Are we Raising a Generation of Paupers?

With heightened expectations beyond the imagination of middle classes of yore, everyone wants a good life; not just now, but also in the post retirement future, without the safety net that en extended or joint family used to provide.

We want the nuclear families and at the same time, post retirement safety nets. A case of eating our cake and having it too.

And how do we go about creating that post retirement prosp3erity when our present requirements are so large that more often than not, a good number of Yuppies are living on next month's salary; thanks to easy availability of a multitude of credit cards?  

Every newspaper worth its ink has financial consultants to advise its readers on how to go about saving money in the many avenues currently available; banks are fighting hard to retain their fixed deposits clientele by driving their interest rates higher. But this is an illusion.

One private bank boasted that it would offer, suppose, 9.5% for 365 days, but one percent more for 366 days. When asked, the clerk, or rather the executive nonchalantly revealed that the extra one percent would only be applicable to that one extra day that the money would remain in the bank, not the full 366 days!! Had the specific clarification not be sought, how many would have been duped?

That aside, there are many avenues for saving money these days; perhaps as many as there are for wild spending. Advertisements for the good things of life find stiff competition from advertisements for SIP, systematic investment plans which are one large step ahead of old fashioned recurring deposits, various types of deposits, mutual funds, online trading, or through the traders, short selling, daily selling, futures trading, etc; the more financially adventurous you are, the more the avenues and more attractive the returns while the market is raging.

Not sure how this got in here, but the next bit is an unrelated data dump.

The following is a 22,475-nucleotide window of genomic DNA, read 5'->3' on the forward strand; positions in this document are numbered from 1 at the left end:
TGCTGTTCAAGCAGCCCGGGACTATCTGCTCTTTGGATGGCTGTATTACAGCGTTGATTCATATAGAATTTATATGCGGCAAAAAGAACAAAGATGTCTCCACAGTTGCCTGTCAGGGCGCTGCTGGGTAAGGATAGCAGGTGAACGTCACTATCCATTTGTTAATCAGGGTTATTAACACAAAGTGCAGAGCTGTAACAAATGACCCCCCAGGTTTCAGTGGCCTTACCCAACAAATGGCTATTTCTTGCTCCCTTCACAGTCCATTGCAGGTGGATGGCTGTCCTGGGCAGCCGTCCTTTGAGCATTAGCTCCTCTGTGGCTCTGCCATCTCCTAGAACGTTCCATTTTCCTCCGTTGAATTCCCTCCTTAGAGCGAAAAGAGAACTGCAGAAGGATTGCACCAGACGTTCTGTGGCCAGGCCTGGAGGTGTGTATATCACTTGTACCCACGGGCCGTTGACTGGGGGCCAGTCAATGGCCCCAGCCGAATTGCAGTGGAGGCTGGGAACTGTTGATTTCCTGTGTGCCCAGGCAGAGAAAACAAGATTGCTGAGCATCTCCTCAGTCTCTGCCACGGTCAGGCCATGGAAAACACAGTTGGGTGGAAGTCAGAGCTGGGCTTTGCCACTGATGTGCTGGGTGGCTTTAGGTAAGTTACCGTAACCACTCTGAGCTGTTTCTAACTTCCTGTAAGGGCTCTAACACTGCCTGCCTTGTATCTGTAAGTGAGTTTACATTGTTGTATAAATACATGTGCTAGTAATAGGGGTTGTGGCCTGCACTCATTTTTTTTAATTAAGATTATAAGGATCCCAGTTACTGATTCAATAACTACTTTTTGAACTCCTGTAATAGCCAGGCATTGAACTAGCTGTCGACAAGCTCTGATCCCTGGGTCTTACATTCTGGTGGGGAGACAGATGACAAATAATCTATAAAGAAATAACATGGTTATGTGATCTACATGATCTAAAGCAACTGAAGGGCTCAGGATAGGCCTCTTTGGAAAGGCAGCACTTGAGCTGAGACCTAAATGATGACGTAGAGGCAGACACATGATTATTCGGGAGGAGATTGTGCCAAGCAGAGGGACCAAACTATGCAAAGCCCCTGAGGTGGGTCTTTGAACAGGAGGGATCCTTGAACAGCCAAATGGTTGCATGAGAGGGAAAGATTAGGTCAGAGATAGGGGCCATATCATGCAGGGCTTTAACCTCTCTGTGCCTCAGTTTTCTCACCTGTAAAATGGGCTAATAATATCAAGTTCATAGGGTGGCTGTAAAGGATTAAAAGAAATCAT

And in addition to these, are the claims of health insurance companies, life insurance ones, those promising to eventually fund your own home, car, your offspring's' marriages and their higher or foreign educations, as the case may be, [post retirement foreign holidays and so on and so forth.

Cruising through the advice offered by various financial consultants in the papers, the bottom line that emerges is that one has to put away massive amounts of money every month to pay for you and your children's futures. After that, I suppose, the children would have to put away even larger sums of money to fund their old age and their children's futures.

Now, when one is putting away such large sums of money, what is left to live for the present of each generation? Virtual pauperism?

A recent estimate has it that if one has 15 years left to retirement and expects a post retirement annual expense of Rs 5 lakhs, one has to put away Rs.22,173 every month. (Express money, April 9, 2007).

Let us analyze this. Once upon a time we used to be happy to save anything above 10% of our monthly income. Now the threshold is supposed to be much beyond 30%.

At that rate, to be able to save over Rs. 22,000/-, every month, one should have an income of at least 75 to 80,000/- to be able to pay installments for the new house, the fancy car, the children's education in a high end school, their good life and yours.

If you earn less than that, you will be impoverishing and depriving your kids of a glorious childhood in order to hopefully pay for education abroad. Will India still not be able to offer significantly better education even then?

Education is not all. What about the constant stream of technological goodies, the holiday specials which one cannot do without these days, if one is in that income bracket. And if not, then there is no question of saving 22,000 every month!

Finally, how far will those five lakhs per annum go, fifteen years down the line? Five lakhs means about 40,000 odd per month. In today's' times, it may sound neat, but fifteen years hence, with inflation eating into everything, how far will that forty thousand go?

Will it make today's pauperism worthwhile, when a similar pauperism awaits the following generations?   


More by :  Kusum Choppra

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